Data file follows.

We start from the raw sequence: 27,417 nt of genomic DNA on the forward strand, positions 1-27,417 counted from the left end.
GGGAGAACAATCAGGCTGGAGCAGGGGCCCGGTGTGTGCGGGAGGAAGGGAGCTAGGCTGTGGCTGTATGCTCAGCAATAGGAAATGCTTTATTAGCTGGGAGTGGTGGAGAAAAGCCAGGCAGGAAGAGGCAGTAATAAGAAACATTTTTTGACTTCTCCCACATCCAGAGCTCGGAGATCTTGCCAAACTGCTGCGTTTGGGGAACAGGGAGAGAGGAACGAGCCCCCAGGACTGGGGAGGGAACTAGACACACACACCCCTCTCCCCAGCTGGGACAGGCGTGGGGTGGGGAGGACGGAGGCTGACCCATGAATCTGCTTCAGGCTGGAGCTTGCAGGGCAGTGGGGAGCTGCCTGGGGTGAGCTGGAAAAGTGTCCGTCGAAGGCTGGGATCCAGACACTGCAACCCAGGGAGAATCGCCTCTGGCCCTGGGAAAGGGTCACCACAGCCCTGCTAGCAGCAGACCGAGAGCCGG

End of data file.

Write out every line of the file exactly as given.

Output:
We start from the raw sequence: 27,417 nt of genomic DNA on the forward strand, positions 1-27,417 counted from the left end.
GGGAGAACAATCAGGCTGGAGCAGGGGCCCGGTGTGTGCGGGAGGAAGGGAGCTAGGCTGTGGCTGTATGCTCAGCAATAGGAAATGCTTTATTAGCTGGGAGTGGTGGAGAAAAGCCAGGCAGGAAGAGGCAGTAATAAGAAACATTTTTTGACTTCTCCCACATCCAGAGCTCGGAGATCTTGCCAAACTGCTGCGTTTGGGGAACAGGGAGAGAGGAACGAGCCCCCAGGACTGGGGAGGGAACTAGACACACACACCCCTCTCCCCAGCTGGGACAGGCGTGGGGTGGGGAGGACGGAGGCTGACCCATGAATCTGCTTCAGGCTGGAGCTTGCAGGGCAGTGGGGAGCTGCCTGGGGTGAGCTGGAAAAGTGTCCGTCGAAGGCTGGGATCCAGACACTGCAACCCAGGGAGAATCGCCTCTGGCCCTGGGAAAGGGTCACCACAGCCCTGCTAGCAGCAGACCGAGAGCCGG